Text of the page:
Monday, 20 May 2013

Gay Marriage: Wrecking Balls

Downing Street issued a stark warning that the bill to legalise gay marriage will run into grave trouble – and cost the taxpayer an extra £4bn – if the Labour party joins forces with Tory opponents to vote in favour of granting civil partnerships to heterosexual couples.
As David Cameron was accused by the Conservative Grassroots group of showing "utter contempt" for party activists by pressing ahead with plans to equalise marriage...

The government warned of three dangers to the bill if an amendment to grant civil partnerships to heterosexual couples is passed. It is being tabled by the former children's minister Tim Loughton who opposes gay marriage. A government source said the Loughton amendment would:

• Come with a price tag of £4bn. Steve Webb, the pensions minister, told parliament's joint committee on human rights last week that the state would be liable for new "survivors'" pension rights.

• Delay the introduction of the entire bill by 18 to 24 months because the government would need to work on the joint implementation of new rights for gay married couples and heterosexual couples in new civil partnerships.

• Complicate the government's argument that the changes are about strengthening the institution of marriage by opening it to all couples. "If you open up civil partnerships to opposite sex couples then the institution of marriage will be weakened," one government source said. "The church will not be happy about that."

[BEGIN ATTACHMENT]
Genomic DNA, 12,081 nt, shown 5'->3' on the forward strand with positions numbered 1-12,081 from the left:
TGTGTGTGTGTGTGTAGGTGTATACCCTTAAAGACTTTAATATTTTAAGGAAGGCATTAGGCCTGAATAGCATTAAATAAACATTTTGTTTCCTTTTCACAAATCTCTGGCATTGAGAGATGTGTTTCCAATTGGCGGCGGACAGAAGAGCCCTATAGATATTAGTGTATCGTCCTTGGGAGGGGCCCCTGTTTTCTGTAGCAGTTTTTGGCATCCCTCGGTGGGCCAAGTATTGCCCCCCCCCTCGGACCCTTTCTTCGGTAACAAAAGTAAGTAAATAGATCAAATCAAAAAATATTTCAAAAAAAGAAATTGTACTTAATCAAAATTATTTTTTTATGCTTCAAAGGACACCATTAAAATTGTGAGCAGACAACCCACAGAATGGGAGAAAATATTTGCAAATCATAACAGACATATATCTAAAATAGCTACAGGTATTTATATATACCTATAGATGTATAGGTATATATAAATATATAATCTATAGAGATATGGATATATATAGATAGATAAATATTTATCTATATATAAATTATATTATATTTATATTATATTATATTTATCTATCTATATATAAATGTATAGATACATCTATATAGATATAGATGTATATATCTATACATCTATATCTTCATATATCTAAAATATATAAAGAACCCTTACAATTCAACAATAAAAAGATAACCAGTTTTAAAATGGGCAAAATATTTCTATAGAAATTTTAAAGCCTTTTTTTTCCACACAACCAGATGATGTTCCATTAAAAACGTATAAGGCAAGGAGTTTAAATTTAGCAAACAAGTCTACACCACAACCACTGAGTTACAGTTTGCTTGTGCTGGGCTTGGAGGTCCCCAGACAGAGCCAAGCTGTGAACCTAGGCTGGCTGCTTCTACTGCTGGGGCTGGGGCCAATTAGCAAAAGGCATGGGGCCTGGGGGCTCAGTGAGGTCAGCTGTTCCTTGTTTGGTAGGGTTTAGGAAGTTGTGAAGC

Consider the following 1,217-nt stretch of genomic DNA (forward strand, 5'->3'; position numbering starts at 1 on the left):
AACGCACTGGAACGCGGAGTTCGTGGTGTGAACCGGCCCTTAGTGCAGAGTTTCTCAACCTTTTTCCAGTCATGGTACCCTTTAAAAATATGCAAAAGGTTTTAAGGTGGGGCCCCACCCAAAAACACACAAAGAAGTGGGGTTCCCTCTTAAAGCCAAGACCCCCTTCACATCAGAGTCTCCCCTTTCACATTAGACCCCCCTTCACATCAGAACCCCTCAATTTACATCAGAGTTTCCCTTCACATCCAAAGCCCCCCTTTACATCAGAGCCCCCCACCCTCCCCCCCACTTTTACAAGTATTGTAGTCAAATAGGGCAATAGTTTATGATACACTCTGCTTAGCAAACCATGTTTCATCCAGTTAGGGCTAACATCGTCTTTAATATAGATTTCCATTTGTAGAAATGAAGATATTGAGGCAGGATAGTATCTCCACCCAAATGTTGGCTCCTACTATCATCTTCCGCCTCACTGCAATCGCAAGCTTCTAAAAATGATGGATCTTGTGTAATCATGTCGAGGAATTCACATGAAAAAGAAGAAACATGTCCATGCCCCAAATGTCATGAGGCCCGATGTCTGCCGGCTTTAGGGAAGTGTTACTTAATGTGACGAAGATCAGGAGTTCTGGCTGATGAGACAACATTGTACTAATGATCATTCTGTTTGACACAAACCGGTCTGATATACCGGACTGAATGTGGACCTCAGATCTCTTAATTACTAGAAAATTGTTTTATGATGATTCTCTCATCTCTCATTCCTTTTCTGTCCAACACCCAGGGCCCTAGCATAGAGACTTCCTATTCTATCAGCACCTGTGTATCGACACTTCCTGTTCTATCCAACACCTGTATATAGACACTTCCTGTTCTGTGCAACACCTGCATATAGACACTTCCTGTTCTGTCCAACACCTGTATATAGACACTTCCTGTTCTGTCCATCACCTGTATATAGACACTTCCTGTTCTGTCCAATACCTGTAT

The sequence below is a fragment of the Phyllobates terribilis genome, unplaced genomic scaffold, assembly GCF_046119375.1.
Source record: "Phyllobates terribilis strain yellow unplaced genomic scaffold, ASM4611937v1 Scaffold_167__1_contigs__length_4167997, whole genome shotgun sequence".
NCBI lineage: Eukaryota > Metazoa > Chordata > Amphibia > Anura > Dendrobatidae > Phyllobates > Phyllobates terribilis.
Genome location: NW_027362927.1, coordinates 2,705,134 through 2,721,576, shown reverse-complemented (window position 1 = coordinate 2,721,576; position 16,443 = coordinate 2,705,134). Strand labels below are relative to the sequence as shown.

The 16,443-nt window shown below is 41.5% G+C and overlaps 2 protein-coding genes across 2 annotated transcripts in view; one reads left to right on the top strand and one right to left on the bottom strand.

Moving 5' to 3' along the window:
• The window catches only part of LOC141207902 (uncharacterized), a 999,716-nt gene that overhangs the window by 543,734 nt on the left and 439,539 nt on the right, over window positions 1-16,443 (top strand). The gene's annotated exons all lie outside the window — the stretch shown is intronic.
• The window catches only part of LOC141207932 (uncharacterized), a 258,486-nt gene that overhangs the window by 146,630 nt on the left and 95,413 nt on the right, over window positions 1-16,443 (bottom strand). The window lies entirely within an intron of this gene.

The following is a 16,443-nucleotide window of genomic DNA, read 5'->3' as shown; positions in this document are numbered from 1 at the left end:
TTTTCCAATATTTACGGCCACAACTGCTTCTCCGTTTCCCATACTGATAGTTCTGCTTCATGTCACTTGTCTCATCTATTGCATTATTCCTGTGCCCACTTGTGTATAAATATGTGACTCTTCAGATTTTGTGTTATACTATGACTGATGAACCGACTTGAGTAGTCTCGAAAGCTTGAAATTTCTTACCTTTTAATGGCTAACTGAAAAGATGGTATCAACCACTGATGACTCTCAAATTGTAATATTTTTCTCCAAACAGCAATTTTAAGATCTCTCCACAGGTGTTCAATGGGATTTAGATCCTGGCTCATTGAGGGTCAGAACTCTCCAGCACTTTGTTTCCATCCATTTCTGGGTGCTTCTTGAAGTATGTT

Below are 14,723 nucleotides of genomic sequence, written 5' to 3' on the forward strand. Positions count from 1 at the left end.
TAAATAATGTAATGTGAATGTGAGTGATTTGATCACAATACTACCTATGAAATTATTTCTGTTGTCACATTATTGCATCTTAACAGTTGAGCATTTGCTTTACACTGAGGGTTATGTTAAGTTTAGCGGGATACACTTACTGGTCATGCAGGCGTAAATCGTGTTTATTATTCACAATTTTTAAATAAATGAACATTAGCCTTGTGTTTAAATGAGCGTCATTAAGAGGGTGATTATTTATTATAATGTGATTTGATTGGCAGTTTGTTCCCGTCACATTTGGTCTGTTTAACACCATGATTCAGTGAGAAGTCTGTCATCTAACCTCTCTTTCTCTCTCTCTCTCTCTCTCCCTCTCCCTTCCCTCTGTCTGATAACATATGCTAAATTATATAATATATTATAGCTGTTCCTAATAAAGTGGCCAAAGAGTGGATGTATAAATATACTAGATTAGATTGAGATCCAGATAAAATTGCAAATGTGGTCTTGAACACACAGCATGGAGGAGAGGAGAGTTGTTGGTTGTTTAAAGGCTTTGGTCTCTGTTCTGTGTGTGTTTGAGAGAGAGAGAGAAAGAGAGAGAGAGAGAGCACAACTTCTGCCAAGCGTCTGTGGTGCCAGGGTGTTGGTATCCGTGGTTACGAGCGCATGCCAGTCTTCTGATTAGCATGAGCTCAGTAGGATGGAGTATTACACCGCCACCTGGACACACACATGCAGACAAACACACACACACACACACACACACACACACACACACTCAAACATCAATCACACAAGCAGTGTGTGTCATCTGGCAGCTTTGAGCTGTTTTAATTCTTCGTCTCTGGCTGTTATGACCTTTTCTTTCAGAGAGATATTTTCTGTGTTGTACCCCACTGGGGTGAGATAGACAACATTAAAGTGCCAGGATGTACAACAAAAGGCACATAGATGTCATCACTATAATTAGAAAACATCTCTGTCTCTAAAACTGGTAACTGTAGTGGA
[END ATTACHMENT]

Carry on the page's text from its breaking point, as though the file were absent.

Government sources said the warnings were aimed at Ed Miliband, Labour's leader, whose support for the amendment will be decisive...

The Guardian

If you billy-well ask me, the take-up for civil partnerships by straight couples would be tiny, just as gay civil partnerships would fall away if we got equal marriage.
And there's no earthly need to delay implementation by long.
But it seems some people are increasingly concerned/confused - one might even say hysterical - about how much wrecking this "wrecking amendment" could actually do. 

The Times also made today's Marriage Bill debate a big scary front page headline (as opposed to "loongate" more generally).
But said no more about it than a few opening lines.

David Cameron faces another defeat in the Commons today as his leadership comes under unprecedented strain from angry party members and revolts over gay marriage and Europe.

The Prime Minister’s plan to introduce gay marriage is set to be plunged into chaos if Labour MPs join Tory rebels in a key vote today. It comes amid gloomy predictions within Downing Street that the UK Independence Party will win most seats in next year’s European elections...

If you turn to their leader for clarification, the Times - once pro, now not-so - gives this robust advice.

PS Lots of stockphoto cake toppers and hands illustrating stories today, but well done to The Independent who ran a photo of some real people; two good looking young women - natch - kissing under that well-known British landmark, la cathédrale Notre-Dame de Paris.
The Indy put Europe on their front page, but gave their lucky readers a cake topper cartoon inside. Inspired!

1 comment:

  1. This idea that we're relatively progressive and liberal country around the world is ludicrous in light of this.
    Many places that are usually characterised snootily as backwards (like certain parts of the U.S. - or all, in some people's minds) seem to be way ahead in this.
    And how many countries around Europe now have equal marriage?
    This will go through in the UK eventually, even if it's cut down today - all this does is makes u look embarrassingly like one of the most pathetically backwards, illiberal and prejudicial countries in the world - and of course, resulting in more years of inequality for gay people here.

    What a fucking country.